By comparison I brazed together batches of 5 frames at a time, using a hand held oxy-acetylene torch with no pre-heating. This meant less heat went into the tubes, so the Columbus tubing retained more of its inherent strength. I don’t mean that the Italian frames were over-heated, but just a larger area of the tube beyond the lugs was heated, due to the use of pre-heaters.

The Italian frames came off the Marchetti and Lange track, were cleaned up and went to be chromed and painted. They mostly left the factory, with the bottom bracket threads not cleaned out, the BB and head tube were un-faced, and the frames were unchecked for alignment.

This work was done after the frames arrived in the US, either by the distributor, but most often by the bicycle shop. Any top of the line bike shop in the 1980s or 1990s had a full Campagnolo tool kit in a wooden case.

By comparison, I would braze 5 bottom brackets, check for alignment. Braze 5 head tubes, check the alignment, and so on. Every frame had the BB thread tapped and faced, and the head tube was reamed and faced ready to accept the head bearings. The seat tube was reamed, so the seat post would slide right in. All this was done before painting, along with a final check for alignment. When a dealer got the frame it was ready for assembly.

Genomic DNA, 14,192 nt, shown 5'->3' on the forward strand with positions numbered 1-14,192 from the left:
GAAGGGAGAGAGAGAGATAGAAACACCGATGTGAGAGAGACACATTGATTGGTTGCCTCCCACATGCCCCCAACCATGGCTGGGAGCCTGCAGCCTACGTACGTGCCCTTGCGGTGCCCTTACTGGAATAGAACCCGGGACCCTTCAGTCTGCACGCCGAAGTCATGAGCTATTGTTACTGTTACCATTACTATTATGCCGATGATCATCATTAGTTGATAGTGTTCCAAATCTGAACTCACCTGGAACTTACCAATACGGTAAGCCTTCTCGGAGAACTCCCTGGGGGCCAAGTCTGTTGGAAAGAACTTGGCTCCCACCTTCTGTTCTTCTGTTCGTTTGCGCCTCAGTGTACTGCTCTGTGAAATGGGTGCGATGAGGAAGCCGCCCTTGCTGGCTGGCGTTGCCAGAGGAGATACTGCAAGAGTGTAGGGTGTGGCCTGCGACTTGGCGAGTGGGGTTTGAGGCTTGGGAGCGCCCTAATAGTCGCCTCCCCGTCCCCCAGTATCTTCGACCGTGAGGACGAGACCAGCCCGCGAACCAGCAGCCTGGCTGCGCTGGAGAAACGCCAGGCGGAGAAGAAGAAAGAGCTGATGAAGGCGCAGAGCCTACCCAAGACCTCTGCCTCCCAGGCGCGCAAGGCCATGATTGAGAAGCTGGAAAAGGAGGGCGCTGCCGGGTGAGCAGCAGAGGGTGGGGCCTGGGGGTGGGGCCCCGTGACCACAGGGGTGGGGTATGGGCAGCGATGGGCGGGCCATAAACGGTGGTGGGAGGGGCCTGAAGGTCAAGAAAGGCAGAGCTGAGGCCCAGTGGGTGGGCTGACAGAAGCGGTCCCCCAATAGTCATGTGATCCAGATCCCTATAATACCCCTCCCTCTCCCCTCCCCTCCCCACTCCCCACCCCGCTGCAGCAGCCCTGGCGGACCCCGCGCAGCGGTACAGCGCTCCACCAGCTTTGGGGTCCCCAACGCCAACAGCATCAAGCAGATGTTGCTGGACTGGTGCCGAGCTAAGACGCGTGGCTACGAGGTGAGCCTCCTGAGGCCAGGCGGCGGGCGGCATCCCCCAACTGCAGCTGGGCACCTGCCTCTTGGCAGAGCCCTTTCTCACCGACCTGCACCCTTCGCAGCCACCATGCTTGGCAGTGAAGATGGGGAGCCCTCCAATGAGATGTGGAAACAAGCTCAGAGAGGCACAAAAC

What I find interesting is the price comparison from 1990 to now. The most you would pay for a top of the line race bike was a little over $3,000. You might go to $4,000 for something special like Columbus Max tubing. (Picture above.) However, this would be an exception. Today a top of the line carbon fiber Colnago or Pinarello can set you back $12,000.

The average income in 1990 was $29,000, today it is more than 2 1/2 times that at around $73,300. A Ford Mustang convertible cost $14,250 in 1990, today it would be less than twice as much at $25,500. So the cost of a CF bicycle today would almost buy you a Ford Mustang in 1990. Whereas the cost of a Ford Mustang is less today when compared against income.